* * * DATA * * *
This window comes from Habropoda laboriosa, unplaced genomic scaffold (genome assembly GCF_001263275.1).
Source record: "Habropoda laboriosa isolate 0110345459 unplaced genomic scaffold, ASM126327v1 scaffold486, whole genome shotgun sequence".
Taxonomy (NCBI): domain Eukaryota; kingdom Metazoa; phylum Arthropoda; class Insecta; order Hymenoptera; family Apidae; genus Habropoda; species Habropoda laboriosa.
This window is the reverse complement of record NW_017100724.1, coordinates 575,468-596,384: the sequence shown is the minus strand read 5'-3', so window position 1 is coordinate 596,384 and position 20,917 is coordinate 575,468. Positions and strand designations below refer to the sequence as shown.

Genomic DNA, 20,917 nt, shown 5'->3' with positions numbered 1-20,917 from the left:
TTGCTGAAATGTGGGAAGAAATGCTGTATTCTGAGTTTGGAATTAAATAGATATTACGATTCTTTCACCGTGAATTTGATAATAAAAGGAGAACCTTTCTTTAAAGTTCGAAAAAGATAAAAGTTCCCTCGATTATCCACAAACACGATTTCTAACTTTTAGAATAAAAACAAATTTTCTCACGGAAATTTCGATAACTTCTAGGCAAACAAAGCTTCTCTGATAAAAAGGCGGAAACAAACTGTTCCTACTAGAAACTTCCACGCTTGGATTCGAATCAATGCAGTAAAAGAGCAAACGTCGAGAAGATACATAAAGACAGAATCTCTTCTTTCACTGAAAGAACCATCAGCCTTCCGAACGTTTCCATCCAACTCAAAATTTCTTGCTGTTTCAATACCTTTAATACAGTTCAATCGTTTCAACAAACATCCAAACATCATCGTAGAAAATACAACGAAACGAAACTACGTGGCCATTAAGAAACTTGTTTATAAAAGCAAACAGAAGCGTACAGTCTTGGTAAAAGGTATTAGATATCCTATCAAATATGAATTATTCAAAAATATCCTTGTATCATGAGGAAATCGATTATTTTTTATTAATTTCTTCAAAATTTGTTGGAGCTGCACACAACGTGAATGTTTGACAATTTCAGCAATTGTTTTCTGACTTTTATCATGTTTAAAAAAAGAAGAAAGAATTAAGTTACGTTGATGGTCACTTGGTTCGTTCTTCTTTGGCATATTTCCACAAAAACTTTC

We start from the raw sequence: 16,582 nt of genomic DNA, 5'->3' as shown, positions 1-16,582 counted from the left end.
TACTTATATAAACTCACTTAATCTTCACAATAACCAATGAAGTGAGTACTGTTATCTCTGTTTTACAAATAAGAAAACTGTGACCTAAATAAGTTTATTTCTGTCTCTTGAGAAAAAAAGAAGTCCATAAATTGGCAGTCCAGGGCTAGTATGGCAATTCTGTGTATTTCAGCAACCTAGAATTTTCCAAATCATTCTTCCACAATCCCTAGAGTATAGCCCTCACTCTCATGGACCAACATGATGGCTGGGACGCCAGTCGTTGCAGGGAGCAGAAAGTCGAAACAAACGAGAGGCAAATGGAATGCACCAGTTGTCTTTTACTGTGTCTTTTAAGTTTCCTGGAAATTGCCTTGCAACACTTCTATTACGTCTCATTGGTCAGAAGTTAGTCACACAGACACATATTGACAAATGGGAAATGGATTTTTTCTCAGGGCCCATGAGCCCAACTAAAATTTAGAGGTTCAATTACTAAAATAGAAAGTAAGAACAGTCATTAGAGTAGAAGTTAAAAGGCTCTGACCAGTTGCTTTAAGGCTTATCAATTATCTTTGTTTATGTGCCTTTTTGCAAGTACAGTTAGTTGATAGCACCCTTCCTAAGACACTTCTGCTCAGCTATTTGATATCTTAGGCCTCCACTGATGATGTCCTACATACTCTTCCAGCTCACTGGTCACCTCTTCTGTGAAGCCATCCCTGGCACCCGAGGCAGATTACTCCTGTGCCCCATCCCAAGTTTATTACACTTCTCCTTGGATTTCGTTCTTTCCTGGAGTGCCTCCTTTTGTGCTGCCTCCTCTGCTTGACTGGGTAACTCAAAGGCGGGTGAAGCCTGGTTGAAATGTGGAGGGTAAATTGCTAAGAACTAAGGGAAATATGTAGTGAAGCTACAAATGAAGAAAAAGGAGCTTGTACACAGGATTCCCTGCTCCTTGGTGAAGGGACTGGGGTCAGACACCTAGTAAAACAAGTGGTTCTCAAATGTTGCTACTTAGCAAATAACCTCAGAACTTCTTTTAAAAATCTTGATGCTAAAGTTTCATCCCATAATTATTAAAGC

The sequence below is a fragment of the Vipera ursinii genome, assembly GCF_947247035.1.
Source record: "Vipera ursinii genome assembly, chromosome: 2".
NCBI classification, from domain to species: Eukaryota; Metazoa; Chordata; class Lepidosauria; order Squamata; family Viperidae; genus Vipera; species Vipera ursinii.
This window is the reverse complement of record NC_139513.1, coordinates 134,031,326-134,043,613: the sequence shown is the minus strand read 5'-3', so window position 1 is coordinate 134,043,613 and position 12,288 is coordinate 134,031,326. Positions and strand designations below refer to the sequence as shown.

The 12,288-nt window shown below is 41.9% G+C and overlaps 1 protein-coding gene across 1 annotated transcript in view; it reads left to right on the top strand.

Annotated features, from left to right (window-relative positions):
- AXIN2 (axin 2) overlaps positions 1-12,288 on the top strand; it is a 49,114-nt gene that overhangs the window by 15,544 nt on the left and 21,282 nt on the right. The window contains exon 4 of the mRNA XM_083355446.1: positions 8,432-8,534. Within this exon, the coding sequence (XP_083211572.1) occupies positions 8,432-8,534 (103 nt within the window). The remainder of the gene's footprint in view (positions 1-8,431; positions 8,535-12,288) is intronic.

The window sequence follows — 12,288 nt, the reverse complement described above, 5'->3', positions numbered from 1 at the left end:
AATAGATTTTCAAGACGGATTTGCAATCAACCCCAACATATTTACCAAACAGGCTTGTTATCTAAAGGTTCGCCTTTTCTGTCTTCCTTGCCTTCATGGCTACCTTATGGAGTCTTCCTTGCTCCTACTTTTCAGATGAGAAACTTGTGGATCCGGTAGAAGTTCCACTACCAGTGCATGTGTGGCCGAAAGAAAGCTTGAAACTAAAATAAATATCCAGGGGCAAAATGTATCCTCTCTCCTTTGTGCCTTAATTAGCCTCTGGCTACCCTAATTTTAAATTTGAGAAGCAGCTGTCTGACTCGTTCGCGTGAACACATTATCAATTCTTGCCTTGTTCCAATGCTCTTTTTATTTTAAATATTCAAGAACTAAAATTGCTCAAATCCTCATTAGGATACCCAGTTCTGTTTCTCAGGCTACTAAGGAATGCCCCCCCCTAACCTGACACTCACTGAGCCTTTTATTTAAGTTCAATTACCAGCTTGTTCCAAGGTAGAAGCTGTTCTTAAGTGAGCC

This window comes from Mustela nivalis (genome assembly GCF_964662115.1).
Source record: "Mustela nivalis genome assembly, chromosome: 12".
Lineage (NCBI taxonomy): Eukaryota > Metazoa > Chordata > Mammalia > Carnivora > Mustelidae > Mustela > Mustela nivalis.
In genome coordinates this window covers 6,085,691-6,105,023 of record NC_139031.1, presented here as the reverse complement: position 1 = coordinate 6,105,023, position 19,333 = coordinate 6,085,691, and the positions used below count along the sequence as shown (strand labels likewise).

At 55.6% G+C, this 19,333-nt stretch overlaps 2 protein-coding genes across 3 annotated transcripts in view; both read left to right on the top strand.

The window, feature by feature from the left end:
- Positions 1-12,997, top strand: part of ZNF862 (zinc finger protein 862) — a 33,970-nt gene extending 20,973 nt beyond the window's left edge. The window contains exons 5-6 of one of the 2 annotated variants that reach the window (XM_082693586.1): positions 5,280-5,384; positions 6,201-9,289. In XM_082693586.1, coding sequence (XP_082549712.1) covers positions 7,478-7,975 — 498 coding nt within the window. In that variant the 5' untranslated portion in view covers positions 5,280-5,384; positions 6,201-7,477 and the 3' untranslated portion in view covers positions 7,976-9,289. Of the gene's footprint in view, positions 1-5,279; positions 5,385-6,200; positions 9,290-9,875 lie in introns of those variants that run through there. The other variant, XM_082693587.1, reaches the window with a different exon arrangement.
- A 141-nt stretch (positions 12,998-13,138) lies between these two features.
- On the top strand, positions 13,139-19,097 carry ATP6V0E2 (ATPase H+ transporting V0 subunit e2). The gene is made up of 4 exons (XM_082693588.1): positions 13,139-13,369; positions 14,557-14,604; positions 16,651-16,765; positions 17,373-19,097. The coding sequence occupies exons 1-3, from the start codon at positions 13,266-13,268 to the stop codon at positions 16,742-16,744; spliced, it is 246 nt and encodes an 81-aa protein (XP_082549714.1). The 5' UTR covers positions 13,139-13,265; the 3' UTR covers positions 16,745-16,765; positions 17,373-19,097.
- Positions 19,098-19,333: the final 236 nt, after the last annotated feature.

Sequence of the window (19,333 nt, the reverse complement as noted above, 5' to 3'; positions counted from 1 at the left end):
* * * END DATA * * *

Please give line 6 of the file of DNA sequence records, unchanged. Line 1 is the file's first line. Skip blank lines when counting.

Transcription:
TTGCTGAAATGTGGGAAGAAATGCTGTATTCTGAGTTTGGAATTAAATAGATATTACGATTCTTTCACCGTGAATTTGATAATAAAAGGAGAACCTTTCTTTAAAGTTCGAAAAAGATAAAAGTTCCCTCGATTATCCACAAACACGATTTCTAACTTTTAGAATAAAAACAAATTTTCTCACGGAAATTTCGATAACTTCTAGGCAAACAAAGCTTCTCTGATAAAAAGGCGGAAACAAACTGTTCCTACTAGAAACTTCCACGCTTGGATTCGAATCAATGCAGTAAAAGAGCAAACGTCGAGAAGATACATAAAGACAGAATCTCTTCTTTCACTGAAAGAACCATCAGCCTTCCGAACGTTTCCATCCAACTCAAAATTTCTTGCTGTTTCAATACCTTTAATACAGTTCAATCGTTTCAACAAACATCCAAACATCATCGTAGAAAATACAACGAAACGAAACTACGTGGCCATTAAGAAACTTGTTTATAAAAGCAAACAGAAGCGTACAGTCTTGGTAAAAGGTATTAGATATCCTATCAAATATGAATTATTCAAAAATATCCTTGTATCATGAGGAAATCGATTATTTTTTATTAATTTCTTCAAAATTTGTTGGAGCTGCACACAACGTGAATGTTTGACAATTTCAGCAATTGTTTTCTGACTTTTATCATGTTTAAAAAAAGAAGAAAGAATTAAGTTACGTTGATGGTCACTTGGTTCGTTCTTCTTTGGCATATTTCCACAAAAACTTTC